Assembling oligosaccharides and polysaccharides can be tricky business. The steric and electronic elements that come into play when hooking one sugar onto another makes the synthesis of these molecules unpredictable. Now, inspired by the enzymes that connect sugars to one another in cells, Eric N. Jacobsen and coworkers at Harvard University have developed a macrocyclic catalyst that predictably and reliably builds certain types of sugar linkages—known as β-glycosidic bonds—in a stereospecific manner (Science 2017, DOI: 10.1126/science.aal1875).
Jacobsen’s group was hoping to use its expertise in chiral catalysts to influence the stereochemical outcome of a substitution reaction of a glycosyl chloride to create oligosaccharides. But the team discovered that when using a macrocyclic bis-thiourea catalyst, both enantiomers of the catalyst led to the same stereochemical outcome in the product.
Instead of the catalyst controlling the stereochemistry of the reaction, the stereochemistry of the sugar controls the reaction, Jacobsen explains. The reaction takes place via an SN2 mechanism: The thiourea groups in the catalyst make hydrogen bonds to the chloride on the sugar to make it a better leaving group, while an amide side chain in the catalyst activates an alcohol to make it a better nucleophile. The team used the catalyst to assemble a wide variety of trans-1,2-, cis-1,2-, and 2-deoxy-β-glycosides.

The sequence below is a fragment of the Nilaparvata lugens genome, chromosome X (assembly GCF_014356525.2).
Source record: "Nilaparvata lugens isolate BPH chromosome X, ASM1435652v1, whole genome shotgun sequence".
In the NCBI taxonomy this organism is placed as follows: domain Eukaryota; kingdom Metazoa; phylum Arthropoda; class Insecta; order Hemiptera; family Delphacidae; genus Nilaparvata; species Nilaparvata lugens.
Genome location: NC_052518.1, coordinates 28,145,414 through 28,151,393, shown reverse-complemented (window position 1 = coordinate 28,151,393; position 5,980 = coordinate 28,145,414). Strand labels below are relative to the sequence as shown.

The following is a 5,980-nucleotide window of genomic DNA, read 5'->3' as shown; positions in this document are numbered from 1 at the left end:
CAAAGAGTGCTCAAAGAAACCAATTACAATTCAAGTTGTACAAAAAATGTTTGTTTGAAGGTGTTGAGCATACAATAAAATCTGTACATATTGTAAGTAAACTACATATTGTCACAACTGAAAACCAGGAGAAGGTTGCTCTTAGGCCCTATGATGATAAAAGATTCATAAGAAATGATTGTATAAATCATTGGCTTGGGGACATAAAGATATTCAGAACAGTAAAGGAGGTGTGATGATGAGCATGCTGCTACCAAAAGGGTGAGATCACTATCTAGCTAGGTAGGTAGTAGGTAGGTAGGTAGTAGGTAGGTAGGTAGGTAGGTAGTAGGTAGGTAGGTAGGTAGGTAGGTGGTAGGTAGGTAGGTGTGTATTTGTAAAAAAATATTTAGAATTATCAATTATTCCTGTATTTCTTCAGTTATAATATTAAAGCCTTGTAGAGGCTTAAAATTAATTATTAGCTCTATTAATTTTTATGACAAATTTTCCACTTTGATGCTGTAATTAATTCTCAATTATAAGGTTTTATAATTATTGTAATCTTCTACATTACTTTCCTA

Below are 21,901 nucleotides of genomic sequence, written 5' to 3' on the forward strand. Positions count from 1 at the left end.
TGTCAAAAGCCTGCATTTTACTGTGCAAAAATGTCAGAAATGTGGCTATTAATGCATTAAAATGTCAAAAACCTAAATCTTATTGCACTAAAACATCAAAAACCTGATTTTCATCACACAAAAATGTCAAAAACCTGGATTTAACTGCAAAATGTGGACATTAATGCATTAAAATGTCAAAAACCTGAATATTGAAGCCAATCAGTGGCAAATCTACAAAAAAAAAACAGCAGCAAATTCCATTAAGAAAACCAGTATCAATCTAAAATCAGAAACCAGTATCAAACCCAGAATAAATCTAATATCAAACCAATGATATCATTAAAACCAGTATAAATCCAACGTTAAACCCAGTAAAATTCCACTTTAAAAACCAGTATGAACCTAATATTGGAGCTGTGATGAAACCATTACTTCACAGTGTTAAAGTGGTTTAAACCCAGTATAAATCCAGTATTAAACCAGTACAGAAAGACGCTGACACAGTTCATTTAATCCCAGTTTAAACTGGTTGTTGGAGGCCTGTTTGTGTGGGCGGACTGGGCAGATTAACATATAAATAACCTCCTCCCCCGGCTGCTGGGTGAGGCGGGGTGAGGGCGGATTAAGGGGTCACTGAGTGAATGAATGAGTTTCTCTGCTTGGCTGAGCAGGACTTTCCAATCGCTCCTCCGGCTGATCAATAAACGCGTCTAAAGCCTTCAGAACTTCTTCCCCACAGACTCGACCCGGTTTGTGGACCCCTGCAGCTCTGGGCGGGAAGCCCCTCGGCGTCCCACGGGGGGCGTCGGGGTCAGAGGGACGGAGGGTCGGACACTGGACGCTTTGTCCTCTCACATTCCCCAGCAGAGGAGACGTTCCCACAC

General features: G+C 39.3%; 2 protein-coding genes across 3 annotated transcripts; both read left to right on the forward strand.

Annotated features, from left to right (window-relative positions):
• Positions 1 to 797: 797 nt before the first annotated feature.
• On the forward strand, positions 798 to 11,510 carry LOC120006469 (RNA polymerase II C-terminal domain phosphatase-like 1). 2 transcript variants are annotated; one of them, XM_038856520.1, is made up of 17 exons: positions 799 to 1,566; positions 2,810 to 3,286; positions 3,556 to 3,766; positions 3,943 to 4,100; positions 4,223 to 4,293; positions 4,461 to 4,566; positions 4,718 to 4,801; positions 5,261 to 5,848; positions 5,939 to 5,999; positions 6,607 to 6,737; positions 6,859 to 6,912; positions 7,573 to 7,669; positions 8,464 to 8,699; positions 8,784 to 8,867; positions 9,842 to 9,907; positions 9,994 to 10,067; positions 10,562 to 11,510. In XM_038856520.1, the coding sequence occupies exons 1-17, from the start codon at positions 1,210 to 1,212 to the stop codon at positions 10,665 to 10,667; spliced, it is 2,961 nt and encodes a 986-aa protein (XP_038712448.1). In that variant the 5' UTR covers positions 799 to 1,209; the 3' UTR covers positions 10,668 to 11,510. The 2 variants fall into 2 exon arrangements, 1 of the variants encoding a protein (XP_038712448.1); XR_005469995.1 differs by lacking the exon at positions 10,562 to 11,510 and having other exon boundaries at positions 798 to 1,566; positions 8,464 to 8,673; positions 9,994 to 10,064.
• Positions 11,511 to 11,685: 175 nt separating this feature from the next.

“There’s no reliable, general way to attach any two sugars together in a predictable way,” Jacobsen says. “That’s key if we’re going to help advance the field of oligosaccharide synthesis, including automated methods, for biological applications.” This new catalyst, he says, is a step in that direction.
“This is a fascinating study that links concepts from numerous parts of chemistry to define a new approach to selective carbohydrate synthesis,” says Scott J. Miller, an expert in organic synthesis at Yale University. “Achieving catalyst control with nonenzymatic catalysts, through the use of the reported bis-thioureas, opens up new doors and leverages the physical organic chemistry of the catalytic mechanisms in powerful new ways.”